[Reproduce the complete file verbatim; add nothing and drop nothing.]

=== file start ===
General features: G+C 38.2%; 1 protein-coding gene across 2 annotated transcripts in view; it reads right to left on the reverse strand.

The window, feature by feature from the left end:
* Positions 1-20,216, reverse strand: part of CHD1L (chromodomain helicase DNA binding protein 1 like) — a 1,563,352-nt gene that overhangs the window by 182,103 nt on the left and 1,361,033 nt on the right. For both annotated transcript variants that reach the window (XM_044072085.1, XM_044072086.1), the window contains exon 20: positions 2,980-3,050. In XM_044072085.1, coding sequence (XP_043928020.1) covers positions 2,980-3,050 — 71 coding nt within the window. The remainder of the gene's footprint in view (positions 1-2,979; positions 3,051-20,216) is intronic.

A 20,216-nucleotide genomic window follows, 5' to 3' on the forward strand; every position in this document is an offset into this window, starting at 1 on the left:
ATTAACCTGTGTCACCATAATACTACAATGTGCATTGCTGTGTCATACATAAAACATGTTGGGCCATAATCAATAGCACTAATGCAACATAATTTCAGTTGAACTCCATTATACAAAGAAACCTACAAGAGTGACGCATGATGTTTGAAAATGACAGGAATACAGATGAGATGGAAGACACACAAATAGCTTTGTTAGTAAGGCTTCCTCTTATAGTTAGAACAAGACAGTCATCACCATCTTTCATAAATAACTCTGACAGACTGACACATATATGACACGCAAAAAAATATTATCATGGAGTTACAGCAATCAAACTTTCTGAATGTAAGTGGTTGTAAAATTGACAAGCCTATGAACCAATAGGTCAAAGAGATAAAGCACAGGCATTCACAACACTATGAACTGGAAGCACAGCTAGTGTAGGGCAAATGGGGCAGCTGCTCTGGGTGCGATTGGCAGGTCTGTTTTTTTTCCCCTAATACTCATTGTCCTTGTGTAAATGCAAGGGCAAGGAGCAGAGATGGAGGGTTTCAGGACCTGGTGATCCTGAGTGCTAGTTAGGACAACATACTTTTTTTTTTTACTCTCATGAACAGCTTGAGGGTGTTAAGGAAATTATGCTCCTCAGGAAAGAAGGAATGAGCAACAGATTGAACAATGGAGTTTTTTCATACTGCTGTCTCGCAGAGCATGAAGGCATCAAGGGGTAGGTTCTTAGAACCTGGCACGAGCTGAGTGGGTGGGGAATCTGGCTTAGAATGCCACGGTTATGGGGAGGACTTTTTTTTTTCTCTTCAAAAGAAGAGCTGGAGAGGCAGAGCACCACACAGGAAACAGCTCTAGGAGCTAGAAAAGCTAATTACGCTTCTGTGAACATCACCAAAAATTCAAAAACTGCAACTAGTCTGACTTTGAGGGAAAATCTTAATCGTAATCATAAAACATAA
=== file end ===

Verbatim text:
General features: G+C 38.2%; 1 protein-coding gene across 2 annotated transcripts in view; it reads right to left on the reverse strand.

The window, feature by feature from the left end:
* Positions 1-20,216, reverse strand: part of CHD1L (chromodomain helicase DNA binding protein 1 like) — a 1,563,352-nt gene that overhangs the window by 182,103 nt on the left and 1,361,033 nt on the right. For both annotated transcript variants that reach the window (XM_044072085.1, XM_044072086.1), the window contains exon 20: positions 2,980-3,050. In XM_044072085.1, coding sequence (XP_043928020.1) covers positions 2,980-3,050 — 71 coding nt within the window. The remainder of the gene's footprint in view (positions 1-2,979; positions 3,051-20,216) is intronic.

A 20,216-nucleotide genomic window follows, 5' to 3' on the forward strand; every position in this document is an offset into this window, starting at 1 on the left:
ATTAACCTGTGTCACCATAATACTACAATGTGCATTGCTGTGTCATACATAAAACATGTTGGGCCATAATCAATAGCACTAATGCAACATAATTTCAGTTGAACTCCATTATACAAAGAAACCTACAAGAGTGACGCATGATGTTTGAAAATGACAGGAATACAGATGAGATGGAAGACACACAAATAGCTTTGTTAGTAAGGCTTCCTCTTATAGTTAGAACAAGACAGTCATCACCATCTTTCATAAATAACTCTGACAGACTGACACATATATGACACGCAAAAAAATATTATCATGGAGTTACAGCAATCAAACTTTCTGAATGTAAGTGGTTGTAAAATTGACAAGCCTATGAACCAATAGGTCAAAGAGATAAAGCACAGGCATTCACAACACTATGAACTGGAAGCACAGCTAGTGTAGGGCAAATGGGGCAGCTGCTCTGGGTGCGATTGGCAGGTCTGTTTTTTTTCCCCTAATACTCATTGTCCTTGTGTAAATGCAAGGGCAAGGAGCAGAGATGGAGGGTTTCAGGACCTGGTGATCCTGAGTGCTAGTTAGGACAACATACTTTTTTTTTTTACTCTCATGAACAGCTTGAGGGTGTTAAGGAAATTATGCTCCTCAGGAAAGAAGGAATGAGCAACAGATTGAACAATGGAGTTTTTTCATACTGCTGTCTCGCAGAGCATGAAGGCATCAAGGGGTAGGTTCTTAGAACCTGGCACGAGCTGAGTGGGTGGGGAATCTGGCTTAGAATGCCACGGTTATGGGGAGGACTTTTTTTTTTCTCTTCAAAAGAAGAGCTGGAGAGGCAGAGCACCACACAGGAAACAGCTCTAGGAGCTAGAAAAGCTAATTACGCTTCTGTGAACATCACCAAAAATTCAAAAACTGCAACTAGTCTGACTTTGAGGGAAAATCTTAATCGTAATCATAAAACATAA